Wine 101: Holding Your Glass (or: What the Way You’re Holding Your Glass Is Saying About You)

by Elton Nichols on September 11, 2010 | (4) Comments |

Let’s face it, wine can be intimidating.  Wine is one of those fields where it feels like someone with even a little more information than you can lord it over you and make you feel like a complete jack-ass.  For the first installment of Wine 101 we thought we would focus on the different ways to hold a glass of wine to insure judgmental wine snobs don’t look at you like you’re an idiot.  For the sake of argument we will leave proper selection of glassware out of the picture for now, but rest assured that we’ll eventually get there, too!

A typical wine glass is comprised of three major parts: the bowl, the stem, and the foot.  Contrary to popular belief the bowl isn’t just for holding the liquid you are drinking; the vast majority of real estate in the bowl gets filled with the vapors escaping the wine.  What is in those vapors, you ask?  Oh, just 98% of the flavors that the wine will offer you!  The stem’s sole purpose for existence is to give you something to grab without ham-fisting the bowl.  The foot is what keeps the glass of wine from falling over when you set it down (though having a footless stem would be handy for picnicking on a lawn or a beach as you could simply impale the glass into the ground between sips! Maybe Riedel will make that line of glasses next?)

Grip #1: “The Novice”, a.k.a. “The Manhandler”  (grabbing the bowl of the glass)

The Novice grip

Grip #1: The Novice

One of the greatest benefits of having a big, beautiful crystal wine glass is that you can very clearly visually inspect the wine you are drinking.  There are a lot of subtle messages you can get from the appearance of the wine, from alcohol level to the climate that the grapes were grown in and even the general age of the wine.  By putting your sweaty paws all over the viewing surface of the wine glass you will diminish your ability to accurately assess the visual character of the wine contained therein (did that sound convincingly lawyerly?).  Any wine professional that sees you using this hold will instantly assume that you have no significant knowledge of wine, or that you are so doped up on Valium that this is the only way you can keep your drink from leaping out of your hands.  Either way you will likely look like a clumsy oaf, so Not So Great.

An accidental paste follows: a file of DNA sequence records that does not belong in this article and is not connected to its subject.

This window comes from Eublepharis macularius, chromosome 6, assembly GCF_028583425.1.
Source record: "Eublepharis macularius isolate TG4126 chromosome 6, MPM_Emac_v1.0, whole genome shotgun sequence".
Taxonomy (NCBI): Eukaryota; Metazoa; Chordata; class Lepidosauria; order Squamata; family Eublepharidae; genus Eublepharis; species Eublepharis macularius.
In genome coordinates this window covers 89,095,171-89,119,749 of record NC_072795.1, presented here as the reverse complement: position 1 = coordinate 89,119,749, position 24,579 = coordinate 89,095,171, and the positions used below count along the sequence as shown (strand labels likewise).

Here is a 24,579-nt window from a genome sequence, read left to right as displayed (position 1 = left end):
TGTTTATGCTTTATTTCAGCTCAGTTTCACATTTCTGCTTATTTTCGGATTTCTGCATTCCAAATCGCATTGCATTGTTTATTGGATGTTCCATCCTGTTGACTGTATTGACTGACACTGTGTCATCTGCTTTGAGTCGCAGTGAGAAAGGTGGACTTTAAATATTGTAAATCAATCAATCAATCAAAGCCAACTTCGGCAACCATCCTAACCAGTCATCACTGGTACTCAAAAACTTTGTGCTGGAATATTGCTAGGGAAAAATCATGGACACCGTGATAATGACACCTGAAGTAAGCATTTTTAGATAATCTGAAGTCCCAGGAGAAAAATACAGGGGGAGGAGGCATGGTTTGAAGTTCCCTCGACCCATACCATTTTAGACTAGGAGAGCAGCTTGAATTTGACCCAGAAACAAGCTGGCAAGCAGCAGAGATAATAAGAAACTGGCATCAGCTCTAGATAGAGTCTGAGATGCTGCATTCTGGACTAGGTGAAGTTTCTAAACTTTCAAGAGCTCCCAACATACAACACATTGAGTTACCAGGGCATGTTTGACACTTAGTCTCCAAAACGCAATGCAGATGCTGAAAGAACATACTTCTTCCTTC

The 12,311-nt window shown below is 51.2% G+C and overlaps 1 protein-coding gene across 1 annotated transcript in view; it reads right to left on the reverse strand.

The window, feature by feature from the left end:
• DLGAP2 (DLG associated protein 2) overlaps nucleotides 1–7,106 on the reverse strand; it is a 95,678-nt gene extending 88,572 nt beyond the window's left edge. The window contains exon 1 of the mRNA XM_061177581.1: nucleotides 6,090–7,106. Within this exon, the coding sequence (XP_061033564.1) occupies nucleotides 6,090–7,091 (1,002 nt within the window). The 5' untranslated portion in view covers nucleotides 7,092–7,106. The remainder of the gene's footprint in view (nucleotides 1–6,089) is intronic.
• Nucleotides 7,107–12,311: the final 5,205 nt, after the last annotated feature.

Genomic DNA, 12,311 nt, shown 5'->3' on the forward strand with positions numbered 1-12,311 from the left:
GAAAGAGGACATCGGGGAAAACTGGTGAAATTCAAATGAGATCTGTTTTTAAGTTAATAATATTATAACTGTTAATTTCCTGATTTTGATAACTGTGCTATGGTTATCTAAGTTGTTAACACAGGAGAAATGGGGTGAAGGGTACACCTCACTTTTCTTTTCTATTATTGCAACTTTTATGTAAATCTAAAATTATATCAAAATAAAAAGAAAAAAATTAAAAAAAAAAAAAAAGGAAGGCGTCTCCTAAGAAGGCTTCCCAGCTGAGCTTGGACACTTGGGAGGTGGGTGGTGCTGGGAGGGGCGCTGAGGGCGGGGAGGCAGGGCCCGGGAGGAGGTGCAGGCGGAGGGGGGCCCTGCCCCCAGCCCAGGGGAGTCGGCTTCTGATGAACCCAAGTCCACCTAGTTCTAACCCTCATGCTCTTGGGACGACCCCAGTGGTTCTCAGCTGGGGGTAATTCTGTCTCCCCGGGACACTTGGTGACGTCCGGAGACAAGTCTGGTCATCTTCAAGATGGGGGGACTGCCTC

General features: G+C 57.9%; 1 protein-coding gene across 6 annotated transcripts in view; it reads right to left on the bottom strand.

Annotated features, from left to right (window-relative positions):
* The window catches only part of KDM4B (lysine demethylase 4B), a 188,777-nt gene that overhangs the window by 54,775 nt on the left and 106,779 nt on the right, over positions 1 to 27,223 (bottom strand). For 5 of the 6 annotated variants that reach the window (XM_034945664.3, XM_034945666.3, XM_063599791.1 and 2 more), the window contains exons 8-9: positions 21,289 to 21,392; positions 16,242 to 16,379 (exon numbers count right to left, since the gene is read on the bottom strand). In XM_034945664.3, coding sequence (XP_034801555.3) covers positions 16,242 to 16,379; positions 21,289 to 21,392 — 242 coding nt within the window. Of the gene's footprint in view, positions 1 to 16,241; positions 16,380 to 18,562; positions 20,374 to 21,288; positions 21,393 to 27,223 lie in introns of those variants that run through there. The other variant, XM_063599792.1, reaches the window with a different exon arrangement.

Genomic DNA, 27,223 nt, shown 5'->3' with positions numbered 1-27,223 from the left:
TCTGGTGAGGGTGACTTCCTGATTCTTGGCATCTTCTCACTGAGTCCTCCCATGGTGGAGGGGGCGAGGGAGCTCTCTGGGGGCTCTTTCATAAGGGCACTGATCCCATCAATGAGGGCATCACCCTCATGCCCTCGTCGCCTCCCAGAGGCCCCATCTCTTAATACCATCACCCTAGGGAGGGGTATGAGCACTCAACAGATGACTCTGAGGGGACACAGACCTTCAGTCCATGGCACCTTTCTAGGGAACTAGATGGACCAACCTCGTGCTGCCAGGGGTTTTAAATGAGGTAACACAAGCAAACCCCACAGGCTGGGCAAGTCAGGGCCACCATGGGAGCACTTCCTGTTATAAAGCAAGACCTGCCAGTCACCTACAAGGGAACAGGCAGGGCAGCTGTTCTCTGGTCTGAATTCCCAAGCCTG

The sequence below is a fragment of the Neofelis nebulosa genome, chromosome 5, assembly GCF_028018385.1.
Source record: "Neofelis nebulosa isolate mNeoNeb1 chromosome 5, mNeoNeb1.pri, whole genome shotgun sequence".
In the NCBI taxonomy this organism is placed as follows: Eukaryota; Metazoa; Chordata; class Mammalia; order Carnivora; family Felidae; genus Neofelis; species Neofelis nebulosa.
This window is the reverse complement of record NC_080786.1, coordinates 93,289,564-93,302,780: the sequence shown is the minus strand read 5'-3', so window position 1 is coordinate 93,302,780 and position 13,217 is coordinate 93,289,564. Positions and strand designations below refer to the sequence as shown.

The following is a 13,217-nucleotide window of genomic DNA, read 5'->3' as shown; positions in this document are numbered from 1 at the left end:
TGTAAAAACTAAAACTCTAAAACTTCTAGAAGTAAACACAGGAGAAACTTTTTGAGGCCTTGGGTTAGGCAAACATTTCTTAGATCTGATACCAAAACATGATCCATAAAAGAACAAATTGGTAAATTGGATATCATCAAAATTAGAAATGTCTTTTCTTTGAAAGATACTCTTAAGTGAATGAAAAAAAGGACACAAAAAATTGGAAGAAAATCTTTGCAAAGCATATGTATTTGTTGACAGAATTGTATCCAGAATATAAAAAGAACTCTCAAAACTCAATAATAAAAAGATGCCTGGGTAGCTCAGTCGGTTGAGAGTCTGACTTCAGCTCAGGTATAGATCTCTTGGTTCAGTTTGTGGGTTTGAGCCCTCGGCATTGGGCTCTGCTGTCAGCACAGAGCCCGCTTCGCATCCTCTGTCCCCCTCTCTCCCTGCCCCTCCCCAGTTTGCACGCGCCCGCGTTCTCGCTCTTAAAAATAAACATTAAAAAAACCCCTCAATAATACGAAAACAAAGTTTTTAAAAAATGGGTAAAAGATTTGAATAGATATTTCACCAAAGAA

Grip #2: “The Thermal Adjuster”, a.k.a. “The Sophomore” (cupping the bowl of the glass in your palm)

The Sophomore grip

Grip #2: "The Thermal Adjuster", a.k.a. "The Sophomore"

Another reason not to generally hold the bowl of the wine glass is to keep your body temperature from affecting the temperature of the wine in the glass.  If a wine is served too cold for your liking (most white wines are served too cold for their own good in this country) then this grip is actually useful to slowly bring your beverage up to an acceptable temperature.  When a sales rep brings a painfully cold white wine to a sitting Sommelier for their appraisal you will often see the Sommelier cup the glass with both hands and swirl the wine vigorously, like a rookie fortune teller with a Magic 8-Ball.  This particular grip, however, is often abused by people who have seen people hold brandy snifters in the same way and think it looks cool.  It does look cool, especially if you are a Latin dictator with a cigar in your other hand.  It is also a very inappropriate way to hold your glass in most circumstances.  Warm whites come across as “flabby” since the acidity (a mouth perception, unchanged by temperature) won’t hold up to the aromatic intensity of the warmer liquid (a nose perception, drastically altered by temperature), and even bold reds get too warm to be palatable at some point.  Start by assuming that whoever served you the wine gave it to you at or near the correct temperature for consumption.  If you are observed casually using this grip it will be assumed that you have watched a few movies about wine but haven’t really learned from them.